We want to be advocates for our children. It’s natural.
Many of us find ourselves in need of an advocate, such as an attorney or other specialist to help us sort out the myriad complexities of our daily lives such as when we buy a house, write a will, or butt heads with an agency that denies our child services.
Advocacy is important, particularly when it comes to marginalized groups.
So, while advocating for our children with autism is important, it can get to a point where we’re actually hindering our children, instead of helping them.
Early in the process of developing RDI®, we crossed paths with many autism advocates who tackled the acquisition of services as a need-all, get-all proposition—mostly this stemmed from a common list of suggested supports a person with autism might need.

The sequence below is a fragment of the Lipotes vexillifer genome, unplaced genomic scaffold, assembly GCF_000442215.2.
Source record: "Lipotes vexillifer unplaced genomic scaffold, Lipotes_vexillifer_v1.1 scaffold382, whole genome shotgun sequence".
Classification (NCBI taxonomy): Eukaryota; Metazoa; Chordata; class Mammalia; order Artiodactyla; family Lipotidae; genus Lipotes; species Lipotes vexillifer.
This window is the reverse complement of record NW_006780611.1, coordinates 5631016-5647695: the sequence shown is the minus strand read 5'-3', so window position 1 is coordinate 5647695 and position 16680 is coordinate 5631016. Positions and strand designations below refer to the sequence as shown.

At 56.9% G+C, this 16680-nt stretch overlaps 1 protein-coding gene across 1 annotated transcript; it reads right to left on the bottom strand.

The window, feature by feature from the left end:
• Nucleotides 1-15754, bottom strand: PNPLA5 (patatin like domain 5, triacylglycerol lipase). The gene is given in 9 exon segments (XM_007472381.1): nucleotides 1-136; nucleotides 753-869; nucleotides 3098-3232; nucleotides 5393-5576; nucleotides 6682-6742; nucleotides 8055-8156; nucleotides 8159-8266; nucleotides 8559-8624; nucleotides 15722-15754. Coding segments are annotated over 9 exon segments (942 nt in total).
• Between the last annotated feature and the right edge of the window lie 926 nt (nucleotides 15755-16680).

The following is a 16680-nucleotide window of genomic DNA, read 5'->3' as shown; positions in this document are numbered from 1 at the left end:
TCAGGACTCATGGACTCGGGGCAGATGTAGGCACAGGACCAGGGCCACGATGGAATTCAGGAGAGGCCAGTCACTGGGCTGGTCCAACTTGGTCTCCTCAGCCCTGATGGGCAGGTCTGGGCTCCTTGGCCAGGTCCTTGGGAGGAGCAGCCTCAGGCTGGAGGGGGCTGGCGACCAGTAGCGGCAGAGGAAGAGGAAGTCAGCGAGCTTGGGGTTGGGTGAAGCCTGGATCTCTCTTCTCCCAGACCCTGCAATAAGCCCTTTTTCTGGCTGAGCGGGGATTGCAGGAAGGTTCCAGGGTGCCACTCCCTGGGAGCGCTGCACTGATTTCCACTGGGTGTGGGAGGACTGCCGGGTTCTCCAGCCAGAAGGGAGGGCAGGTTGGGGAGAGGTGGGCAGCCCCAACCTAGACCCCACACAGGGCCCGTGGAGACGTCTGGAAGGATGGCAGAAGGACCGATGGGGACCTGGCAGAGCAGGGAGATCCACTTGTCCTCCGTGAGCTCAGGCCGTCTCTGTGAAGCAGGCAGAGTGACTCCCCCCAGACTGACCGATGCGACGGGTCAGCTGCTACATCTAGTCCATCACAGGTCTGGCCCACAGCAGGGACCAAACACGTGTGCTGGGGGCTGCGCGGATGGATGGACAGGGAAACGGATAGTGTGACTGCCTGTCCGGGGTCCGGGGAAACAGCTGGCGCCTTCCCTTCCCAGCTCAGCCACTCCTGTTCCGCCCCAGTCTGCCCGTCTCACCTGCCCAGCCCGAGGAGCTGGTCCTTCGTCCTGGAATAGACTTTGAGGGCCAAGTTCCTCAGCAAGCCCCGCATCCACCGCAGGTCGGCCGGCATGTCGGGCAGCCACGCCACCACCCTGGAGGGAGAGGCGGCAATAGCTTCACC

This unfortunate approach lacked the specificity necessary to carefully scaffold for independence. Of course, some of this was useful, but too much advocacy can create dependence, rather than independence.
We don’t want to throw our children out into the world, with no support whatsoever, but we must help them make their way to independence – gradually, and when they’re ready. Each step must be taken when the child is developmentally and emotionally ready for the next step.
This is what we call scaffolding toward independence.